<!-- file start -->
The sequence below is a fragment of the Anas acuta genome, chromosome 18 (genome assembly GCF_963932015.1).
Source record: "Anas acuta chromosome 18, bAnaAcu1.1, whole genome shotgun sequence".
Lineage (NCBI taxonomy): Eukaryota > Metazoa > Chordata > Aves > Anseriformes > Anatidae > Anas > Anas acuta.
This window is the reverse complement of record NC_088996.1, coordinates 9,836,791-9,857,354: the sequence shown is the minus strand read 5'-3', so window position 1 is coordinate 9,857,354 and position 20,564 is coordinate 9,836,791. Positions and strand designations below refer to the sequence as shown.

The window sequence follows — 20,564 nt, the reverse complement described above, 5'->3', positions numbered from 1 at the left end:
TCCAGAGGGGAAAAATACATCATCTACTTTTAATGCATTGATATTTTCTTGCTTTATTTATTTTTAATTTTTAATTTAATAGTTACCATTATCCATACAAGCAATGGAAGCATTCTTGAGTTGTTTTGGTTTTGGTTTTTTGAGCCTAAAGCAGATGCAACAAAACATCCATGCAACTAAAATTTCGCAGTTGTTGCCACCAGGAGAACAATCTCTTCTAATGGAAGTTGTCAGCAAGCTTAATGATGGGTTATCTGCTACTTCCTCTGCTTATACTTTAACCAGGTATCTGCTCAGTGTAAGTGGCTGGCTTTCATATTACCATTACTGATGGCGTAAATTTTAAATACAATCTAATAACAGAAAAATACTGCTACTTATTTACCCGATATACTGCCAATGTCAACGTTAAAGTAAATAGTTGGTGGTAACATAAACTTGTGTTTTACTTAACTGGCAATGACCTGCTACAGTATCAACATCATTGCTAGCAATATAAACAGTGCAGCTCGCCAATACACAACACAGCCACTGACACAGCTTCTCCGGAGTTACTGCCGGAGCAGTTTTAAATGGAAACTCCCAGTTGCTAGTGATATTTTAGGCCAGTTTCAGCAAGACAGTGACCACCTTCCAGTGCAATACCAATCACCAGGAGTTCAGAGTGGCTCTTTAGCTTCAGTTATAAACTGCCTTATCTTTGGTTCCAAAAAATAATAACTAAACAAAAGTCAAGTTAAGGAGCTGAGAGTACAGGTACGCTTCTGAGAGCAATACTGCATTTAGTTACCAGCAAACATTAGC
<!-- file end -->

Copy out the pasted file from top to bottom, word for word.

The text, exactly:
The sequence below is a fragment of the Anas acuta genome, chromosome 18 (genome assembly GCF_963932015.1).
Source record: "Anas acuta chromosome 18, bAnaAcu1.1, whole genome shotgun sequence".
Lineage (NCBI taxonomy): Eukaryota > Metazoa > Chordata > Aves > Anseriformes > Anatidae > Anas > Anas acuta.
This window is the reverse complement of record NC_088996.1, coordinates 9,836,791-9,857,354: the sequence shown is the minus strand read 5'-3', so window position 1 is coordinate 9,857,354 and position 20,564 is coordinate 9,836,791. Positions and strand designations below refer to the sequence as shown.

The window sequence follows — 20,564 nt, the reverse complement described above, 5'->3', positions numbered from 1 at the left end:
TCCAGAGGGGAAAAATACATCATCTACTTTTAATGCATTGATATTTTCTTGCTTTATTTATTTTTAATTTTTAATTTAATAGTTACCATTATCCATACAAGCAATGGAAGCATTCTTGAGTTGTTTTGGTTTTGGTTTTTTGAGCCTAAAGCAGATGCAACAAAACATCCATGCAACTAAAATTTCGCAGTTGTTGCCACCAGGAGAACAATCTCTTCTAATGGAAGTTGTCAGCAAGCTTAATGATGGGTTATCTGCTACTTCCTCTGCTTATACTTTAACCAGGTATCTGCTCAGTGTAAGTGGCTGGCTTTCATATTACCATTACTGATGGCGTAAATTTTAAATACAATCTAATAACAGAAAAATACTGCTACTTATTTACCCGATATACTGCCAATGTCAACGTTAAAGTAAATAGTTGGTGGTAACATAAACTTGTGTTTTACTTAACTGGCAATGACCTGCTACAGTATCAACATCATTGCTAGCAATATAAACAGTGCAGCTCGCCAATACACAACACAGCCACTGACACAGCTTCTCCGGAGTTACTGCCGGAGCAGTTTTAAATGGAAACTCCCAGTTGCTAGTGATATTTTAGGCCAGTTTCAGCAAGACAGTGACCACCTTCCAGTGCAATACCAATCACCAGGAGTTCAGAGTGGCTCTTTAGCTTCAGTTATAAACTGCCTTATCTTTGGTTCCAAAAAATAATAACTAAACAAAAGTCAAGTTAAGGAGCTGAGAGTACAGGTACGCTTCTGAGAGCAATACTGCATTTAGTTACCAGCAAACATTAGC